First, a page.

Well, let me tell you about this precious baby. Scripture tells us he grew up to defeat sin, to die a horrible death because you and I disgusted him. He preached about the holiness of God and the fact that you and I just don’t measure up. We aren’t good and capable. We are depraved sinners who he will have no problem sending to hell unless we humble ourselves and accept his grace. Christmas isn’t just about love. It’s about sin.

That’s hard to hear. But, my friend we need to grow up. We are at war here and I am afraid we are an army of infants. Believe me when I say Satan is loving that.

I hope you will take charge of your faith in 2014. I pray that each of us will be students of God’s Word, we will study it, meditate on it, memorize it, pray over it. May we allow it to cut us, penetrate our inner most being and reveal those things for which Christ died. Simply put, may we grow up.

God is holy. He demands holiness of us. Trust me, that’s a command an infant can’t obey.

God, I know you love us more than we can imagine. I know you loved us so much you came to live among us and die so that we could be forgiven when we come to you. But, God I know you don’t stop there. You hate sin. Sin makes you sick and angry. Sin separates us from you and you hate that more than anything. Forgive us when we would rather concentrate on your love and ignore the elephant in the room. We are sinners. And without your saving grace we will go to hell for eternity. God, if some reading this today need to accept you as their Savior, I pray they will do that right now. For those of us who know you but need to grow up, I pray that you will point that out to us. Then, Father give us the courage to do it. We want to be able soldiers in your army. Feed us a little meat today and help us digest it for Jesus’ sake.

June 17

I Kings 21:1-29, 22:51-53, 1-35; 2 Chronicles 18:2-34

I don’t think Ahab ever grew up. When Naboth wouldn’t give the king the vineyard, Ahab locked himself up in his room and pouted. Impressive behavior for a nation’s leader.

Then when the king of Judah wanted to combine military forces with Israel, they decided to ask God first. But when Jehoshaphat suggested they go to the prophet Micaiah, the king of Israel (I presume was Ahab) said no, “I hate him because he never prophesies anything good about me, but always bad.” Very mature.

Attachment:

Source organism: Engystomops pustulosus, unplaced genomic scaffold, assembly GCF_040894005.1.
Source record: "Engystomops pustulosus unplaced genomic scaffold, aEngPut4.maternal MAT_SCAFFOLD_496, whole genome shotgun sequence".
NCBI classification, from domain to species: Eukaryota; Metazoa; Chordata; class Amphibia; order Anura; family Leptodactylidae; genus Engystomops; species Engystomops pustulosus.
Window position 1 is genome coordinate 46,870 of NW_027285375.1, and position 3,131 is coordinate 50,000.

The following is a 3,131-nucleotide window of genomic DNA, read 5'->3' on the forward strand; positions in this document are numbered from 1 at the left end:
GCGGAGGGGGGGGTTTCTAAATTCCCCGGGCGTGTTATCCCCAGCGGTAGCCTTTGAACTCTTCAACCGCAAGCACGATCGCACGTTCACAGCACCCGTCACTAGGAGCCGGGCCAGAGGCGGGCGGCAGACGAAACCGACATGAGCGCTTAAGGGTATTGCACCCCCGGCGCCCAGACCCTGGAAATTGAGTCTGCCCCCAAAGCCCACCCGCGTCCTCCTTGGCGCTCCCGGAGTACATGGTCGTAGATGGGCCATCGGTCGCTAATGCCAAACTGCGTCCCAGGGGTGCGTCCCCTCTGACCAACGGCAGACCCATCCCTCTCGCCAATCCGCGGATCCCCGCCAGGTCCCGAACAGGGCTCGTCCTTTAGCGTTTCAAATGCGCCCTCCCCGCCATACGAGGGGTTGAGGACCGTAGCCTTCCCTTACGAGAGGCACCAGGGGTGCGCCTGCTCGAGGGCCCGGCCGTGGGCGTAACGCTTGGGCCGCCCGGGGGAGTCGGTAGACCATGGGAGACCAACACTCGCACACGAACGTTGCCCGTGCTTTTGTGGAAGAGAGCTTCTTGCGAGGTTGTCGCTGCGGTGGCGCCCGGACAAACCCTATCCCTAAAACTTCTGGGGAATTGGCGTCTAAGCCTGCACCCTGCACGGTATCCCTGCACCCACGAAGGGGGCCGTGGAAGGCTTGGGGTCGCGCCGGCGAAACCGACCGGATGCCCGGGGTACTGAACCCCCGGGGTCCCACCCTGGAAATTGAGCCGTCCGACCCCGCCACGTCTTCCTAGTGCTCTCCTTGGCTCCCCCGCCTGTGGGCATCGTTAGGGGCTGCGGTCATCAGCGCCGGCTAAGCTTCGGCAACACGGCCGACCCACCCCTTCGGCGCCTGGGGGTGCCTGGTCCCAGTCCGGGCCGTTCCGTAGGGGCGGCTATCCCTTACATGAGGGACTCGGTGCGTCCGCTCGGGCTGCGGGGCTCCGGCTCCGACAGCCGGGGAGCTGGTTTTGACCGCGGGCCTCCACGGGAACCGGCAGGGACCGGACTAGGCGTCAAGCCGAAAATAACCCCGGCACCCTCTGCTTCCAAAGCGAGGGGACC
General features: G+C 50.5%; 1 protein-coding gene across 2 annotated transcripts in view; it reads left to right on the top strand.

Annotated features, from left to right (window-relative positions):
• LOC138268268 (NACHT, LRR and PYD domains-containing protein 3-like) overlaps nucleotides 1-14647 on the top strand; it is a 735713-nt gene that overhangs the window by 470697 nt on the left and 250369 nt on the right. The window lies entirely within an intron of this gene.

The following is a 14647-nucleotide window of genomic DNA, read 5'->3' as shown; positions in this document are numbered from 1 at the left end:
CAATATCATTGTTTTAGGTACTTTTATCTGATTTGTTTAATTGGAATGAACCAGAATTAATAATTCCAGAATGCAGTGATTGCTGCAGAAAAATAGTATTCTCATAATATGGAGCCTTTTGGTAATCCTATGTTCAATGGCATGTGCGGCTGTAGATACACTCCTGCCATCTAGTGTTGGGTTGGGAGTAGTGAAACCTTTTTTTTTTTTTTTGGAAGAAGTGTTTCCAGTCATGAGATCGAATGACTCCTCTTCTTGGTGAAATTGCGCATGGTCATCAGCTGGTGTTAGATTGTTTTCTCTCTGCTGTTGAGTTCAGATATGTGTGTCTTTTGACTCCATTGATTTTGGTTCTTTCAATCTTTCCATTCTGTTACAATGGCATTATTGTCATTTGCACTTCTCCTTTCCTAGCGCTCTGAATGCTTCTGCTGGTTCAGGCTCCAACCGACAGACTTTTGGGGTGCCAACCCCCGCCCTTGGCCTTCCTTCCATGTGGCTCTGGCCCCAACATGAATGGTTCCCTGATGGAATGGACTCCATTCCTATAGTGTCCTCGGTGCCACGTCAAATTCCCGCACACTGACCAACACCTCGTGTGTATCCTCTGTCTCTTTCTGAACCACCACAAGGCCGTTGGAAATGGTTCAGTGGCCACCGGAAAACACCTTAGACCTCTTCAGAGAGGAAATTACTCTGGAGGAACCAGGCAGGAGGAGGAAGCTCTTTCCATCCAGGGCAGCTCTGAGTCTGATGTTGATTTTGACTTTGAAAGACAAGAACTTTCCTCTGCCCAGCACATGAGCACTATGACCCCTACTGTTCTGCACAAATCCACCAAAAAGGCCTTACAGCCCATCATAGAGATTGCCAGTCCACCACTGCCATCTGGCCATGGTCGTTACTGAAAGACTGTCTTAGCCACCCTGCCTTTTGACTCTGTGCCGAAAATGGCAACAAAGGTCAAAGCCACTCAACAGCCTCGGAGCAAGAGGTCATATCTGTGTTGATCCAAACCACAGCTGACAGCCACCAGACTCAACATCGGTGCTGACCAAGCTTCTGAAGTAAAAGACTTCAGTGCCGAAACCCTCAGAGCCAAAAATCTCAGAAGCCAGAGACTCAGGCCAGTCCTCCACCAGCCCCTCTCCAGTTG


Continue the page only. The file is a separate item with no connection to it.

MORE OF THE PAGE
I think God is asking me to measure my spiritual maturity level. Do I see Ahab’s behavior in me when I face disappointment or correction? Are there times when I find myself pouting or complaining because God didn’t answer a prayer like I wanted or times when I avoid someone who sees through my act and calls me on sin in my life?

I wonder if the decline in some churches’ attendance isn’t a reflection of this kind of immaturity. It seems many people would rather be entertained on Sunday morning, told how great they are and how much God loves them. But if they hear the truth, that there is no one righteous, not even one, that all have sinned, that they need Jesus’ blood to be acceptable to God, that Christianity is not a ticket to health and wealth, then they stay home and pout. Or they find another church that will tickle their fancies.

I don’t know. But I think God would have us all ask ourselves… have I grown up spiritually? If not, maybe it’s time.

Lord, I pray for maturity today when faced with disappointment or hearing the truth about sin in my life. May my reactions honor you. Forgive my times of pouting or self-pity. Forgive my tendancy to turn a deaf ear on things I need to hear but don’t like. May I put aside childish things and enjoy a mature relationship with you today.